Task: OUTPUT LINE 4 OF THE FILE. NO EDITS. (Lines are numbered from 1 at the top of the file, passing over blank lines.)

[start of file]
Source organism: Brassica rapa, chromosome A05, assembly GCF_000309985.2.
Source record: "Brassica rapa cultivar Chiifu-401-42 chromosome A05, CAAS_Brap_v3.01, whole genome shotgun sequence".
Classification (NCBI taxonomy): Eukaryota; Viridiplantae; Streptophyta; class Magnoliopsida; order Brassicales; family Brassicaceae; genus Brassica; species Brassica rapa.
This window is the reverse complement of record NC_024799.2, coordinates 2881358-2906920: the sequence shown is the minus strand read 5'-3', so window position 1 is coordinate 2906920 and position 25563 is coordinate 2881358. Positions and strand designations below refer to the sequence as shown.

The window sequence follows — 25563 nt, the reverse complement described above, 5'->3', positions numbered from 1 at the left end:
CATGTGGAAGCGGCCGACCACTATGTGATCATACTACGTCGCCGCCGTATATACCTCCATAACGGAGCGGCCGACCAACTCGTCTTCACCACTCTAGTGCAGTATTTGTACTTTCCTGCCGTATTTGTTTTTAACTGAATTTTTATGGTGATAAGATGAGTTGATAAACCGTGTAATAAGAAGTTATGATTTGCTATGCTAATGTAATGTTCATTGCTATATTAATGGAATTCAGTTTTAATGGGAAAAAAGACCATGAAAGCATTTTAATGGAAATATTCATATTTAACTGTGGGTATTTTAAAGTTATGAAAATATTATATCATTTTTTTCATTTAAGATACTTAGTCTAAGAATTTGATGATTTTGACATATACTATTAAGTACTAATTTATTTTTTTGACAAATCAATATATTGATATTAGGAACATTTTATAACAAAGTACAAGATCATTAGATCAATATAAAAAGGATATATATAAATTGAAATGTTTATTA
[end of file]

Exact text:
This window is the reverse complement of record NC_024799.2, coordinates 2881358-2906920: the sequence shown is the minus strand read 5'-3', so window position 1 is coordinate 2906920 and position 25563 is coordinate 2881358. Positions and strand designations below refer to the sequence as shown.